When I saw the news that Trump was waving ‘secret’ papers at the camera, I was immediately reminded of another, similar moment in US history:
Yes, we’ve seen this trick before. Be suspicious of ‘secret’ documents (or secret anything, for that matter). In the image to the left, we have infamous secret-document-waver, former US Senator Joseph McCarthy (R-Wis). On the right–well, you know who.
McCarthy waved his piece of paper at the cameras while claiming he had a list of known communists working in the US State Department. I don’t think he ever claimed that his ‘list’ and that sheet of paper he was waving around were the same document, but that’s certainly the idea McCarthy wanted to convey. And now Trump appears to be using the same tactic.
Do you remember Richard Nixon’s ‘secret’ plan to end the Viet Nam war? It was a plan that didn’t exist, but it won Nixon the election. And many of those singled out by McCarthy had their careers destroyed. Secret evidence, secret policy, secret agreement–whatever you call it, it’s a dirty trick and a very effective one.
Never blindly accept ‘secret’ evidence as support for anything. As soon as someone claims the evidence is secret, then it cannot be evidence and it’s no longer secret. It’s obvious that some things need to be kept secret, but other forms of additional support should be readily available for inspection. Be wary of those who ask for your trust without offering anything in return.
No one on this planet knows what’s going through the Donald’s mind. And there appears to be some question as to whether even Donald himself knows what’s passing between his ears. Is he hoping the credulous will believe that piece of paper is a check from Mexico to pay for the Wall? Or an agreement about immigration? Or could it be a piece of paper with writing on it that has nothing to do with Mexico? Simply a prop? Kellyanne’s shopping list?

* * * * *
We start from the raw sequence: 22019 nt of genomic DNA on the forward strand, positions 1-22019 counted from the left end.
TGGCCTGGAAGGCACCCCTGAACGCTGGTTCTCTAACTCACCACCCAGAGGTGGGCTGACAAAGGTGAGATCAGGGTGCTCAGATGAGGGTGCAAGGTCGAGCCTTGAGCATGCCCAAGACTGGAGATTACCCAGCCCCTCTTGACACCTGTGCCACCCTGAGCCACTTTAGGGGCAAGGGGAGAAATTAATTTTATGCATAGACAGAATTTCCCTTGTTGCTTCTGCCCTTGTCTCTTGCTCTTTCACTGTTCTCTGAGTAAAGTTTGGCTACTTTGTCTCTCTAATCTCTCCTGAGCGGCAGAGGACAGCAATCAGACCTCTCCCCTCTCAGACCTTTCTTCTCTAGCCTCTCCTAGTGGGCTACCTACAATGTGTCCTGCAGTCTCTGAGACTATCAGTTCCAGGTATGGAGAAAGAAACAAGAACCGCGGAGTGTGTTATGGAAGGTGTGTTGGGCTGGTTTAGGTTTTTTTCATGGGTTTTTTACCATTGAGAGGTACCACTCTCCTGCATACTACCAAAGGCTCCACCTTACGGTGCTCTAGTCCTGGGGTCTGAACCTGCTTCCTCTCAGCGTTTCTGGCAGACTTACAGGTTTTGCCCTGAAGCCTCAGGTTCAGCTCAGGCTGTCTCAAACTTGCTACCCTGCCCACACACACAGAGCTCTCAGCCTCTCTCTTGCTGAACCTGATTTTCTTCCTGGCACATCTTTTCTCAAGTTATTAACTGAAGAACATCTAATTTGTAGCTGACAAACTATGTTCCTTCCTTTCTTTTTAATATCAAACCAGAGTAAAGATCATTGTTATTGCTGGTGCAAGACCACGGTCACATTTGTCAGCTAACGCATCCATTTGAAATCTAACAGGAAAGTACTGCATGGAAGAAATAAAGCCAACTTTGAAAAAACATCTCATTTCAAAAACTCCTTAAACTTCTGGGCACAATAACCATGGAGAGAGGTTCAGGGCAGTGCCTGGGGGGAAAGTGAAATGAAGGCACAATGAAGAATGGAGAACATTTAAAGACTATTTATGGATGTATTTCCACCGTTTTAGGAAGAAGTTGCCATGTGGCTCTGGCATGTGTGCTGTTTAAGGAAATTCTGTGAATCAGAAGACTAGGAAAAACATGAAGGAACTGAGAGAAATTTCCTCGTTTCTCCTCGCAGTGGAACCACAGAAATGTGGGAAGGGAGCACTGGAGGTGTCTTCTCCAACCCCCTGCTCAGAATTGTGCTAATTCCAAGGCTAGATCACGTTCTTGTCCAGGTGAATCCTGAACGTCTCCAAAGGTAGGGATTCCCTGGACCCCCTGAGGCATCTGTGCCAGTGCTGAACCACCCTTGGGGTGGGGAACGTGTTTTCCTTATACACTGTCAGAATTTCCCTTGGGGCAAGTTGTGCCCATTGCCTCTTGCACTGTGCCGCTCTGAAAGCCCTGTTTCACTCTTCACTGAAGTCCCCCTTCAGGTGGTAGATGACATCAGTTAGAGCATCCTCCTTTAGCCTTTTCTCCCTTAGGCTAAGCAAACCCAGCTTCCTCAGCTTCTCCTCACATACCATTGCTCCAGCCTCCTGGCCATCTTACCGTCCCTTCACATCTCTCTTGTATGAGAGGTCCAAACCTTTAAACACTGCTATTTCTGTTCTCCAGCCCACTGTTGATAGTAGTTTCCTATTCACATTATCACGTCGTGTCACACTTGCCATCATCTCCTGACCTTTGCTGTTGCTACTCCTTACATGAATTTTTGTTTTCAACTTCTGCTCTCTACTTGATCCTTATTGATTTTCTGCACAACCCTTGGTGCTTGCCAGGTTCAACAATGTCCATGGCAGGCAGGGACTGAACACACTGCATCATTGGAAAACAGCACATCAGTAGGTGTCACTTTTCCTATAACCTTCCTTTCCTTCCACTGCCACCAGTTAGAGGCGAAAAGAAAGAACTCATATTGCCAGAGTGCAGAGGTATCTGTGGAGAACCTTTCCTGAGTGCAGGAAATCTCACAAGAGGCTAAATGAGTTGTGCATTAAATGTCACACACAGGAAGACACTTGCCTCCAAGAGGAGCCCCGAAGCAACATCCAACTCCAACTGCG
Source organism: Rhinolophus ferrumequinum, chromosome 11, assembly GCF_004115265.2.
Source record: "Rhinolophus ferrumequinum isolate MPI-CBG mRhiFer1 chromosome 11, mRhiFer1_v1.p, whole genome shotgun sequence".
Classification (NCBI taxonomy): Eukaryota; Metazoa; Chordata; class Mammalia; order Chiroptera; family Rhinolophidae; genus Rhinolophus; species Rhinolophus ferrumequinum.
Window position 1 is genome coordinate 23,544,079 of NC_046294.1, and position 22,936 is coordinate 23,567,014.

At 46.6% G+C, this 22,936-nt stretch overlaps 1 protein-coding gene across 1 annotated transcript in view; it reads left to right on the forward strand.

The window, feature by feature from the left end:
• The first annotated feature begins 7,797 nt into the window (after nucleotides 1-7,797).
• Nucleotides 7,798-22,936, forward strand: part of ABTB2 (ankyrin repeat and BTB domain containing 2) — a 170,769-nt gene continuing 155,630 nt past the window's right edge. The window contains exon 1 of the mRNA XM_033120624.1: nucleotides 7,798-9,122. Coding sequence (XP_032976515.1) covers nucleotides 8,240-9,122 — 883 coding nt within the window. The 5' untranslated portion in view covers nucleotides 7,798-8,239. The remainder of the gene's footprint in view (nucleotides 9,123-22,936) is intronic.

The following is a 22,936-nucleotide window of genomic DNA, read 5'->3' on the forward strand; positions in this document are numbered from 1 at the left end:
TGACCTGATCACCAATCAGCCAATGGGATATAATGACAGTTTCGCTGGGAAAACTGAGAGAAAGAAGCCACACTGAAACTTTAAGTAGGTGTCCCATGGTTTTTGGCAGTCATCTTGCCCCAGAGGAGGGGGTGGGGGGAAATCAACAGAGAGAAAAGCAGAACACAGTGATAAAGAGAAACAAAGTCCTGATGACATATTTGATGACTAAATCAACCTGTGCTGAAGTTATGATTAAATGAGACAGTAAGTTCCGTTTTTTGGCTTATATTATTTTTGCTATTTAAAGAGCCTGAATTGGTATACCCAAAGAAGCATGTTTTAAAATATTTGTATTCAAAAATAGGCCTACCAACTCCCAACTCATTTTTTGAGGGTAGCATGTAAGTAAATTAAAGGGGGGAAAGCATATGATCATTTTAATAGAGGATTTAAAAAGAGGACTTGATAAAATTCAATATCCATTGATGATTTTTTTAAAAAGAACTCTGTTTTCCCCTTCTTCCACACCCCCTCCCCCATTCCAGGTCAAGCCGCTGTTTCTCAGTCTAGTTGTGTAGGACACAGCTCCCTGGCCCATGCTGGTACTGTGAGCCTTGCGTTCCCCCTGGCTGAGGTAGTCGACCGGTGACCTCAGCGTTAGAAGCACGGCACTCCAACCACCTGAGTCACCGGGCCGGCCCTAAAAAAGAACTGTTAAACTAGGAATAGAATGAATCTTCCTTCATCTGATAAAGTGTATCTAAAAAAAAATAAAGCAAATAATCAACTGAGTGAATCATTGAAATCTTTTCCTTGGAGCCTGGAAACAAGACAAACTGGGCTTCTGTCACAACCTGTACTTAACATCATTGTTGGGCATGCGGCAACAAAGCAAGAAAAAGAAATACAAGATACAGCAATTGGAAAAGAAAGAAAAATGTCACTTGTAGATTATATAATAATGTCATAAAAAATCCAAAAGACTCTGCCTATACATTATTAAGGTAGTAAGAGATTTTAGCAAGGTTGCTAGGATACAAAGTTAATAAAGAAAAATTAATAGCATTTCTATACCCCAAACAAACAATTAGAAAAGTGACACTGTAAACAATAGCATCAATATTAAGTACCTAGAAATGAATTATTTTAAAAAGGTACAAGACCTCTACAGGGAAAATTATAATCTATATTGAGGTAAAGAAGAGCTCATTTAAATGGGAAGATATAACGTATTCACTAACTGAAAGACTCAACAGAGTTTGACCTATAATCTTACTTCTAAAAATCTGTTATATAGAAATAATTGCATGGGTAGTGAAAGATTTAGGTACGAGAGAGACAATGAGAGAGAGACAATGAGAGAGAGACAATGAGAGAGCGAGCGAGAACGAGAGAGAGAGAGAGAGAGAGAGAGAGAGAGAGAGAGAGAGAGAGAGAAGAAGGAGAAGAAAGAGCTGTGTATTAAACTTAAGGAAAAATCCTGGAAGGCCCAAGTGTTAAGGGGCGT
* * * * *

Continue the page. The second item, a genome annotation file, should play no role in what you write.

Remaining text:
Another matter to bear in mind is the fact Trump, Nixon and McCarthy share something in common: Roy Cohn, a stinking piece of corruption masquerading as an officer of the court, who was admired–and sometimes employed–by each of the three. Yes, Cohen was a legitimate attorney, but one who was contemptuous of the law. He could only see the law as a tool to be used for winning, not for discovering the truth. And Cohn essentially taught the others that winning on any terms is more important than truth.
My comments here are coming close to the problem of guilt by association. Nothing can be proved simply on the basis of these four men associating with each other, but the association seems to lend itself to a pattern of deception and dishonesty that may bear further investigation.
What if a Democrat claimed to have a list of known Nazis in the Republican Party, but the list is secret? I don’t think very many reasonable people would be impressed. Trump is leading us to believe he has an immigration deal with Mexico, but it’s difficult to think of any good reasons to keep that deal secret. Unless there is no deal.
[Since this blog post, a photographic enlargement and analysis of the suspect document appears to reveal language one would expect to find in such an immigration agreement, but the signatories are low-level functionaries and not the leaders of the two nations–this indicates the document Trump waved around was a draft version and not a real international accord. That’s right, fake news]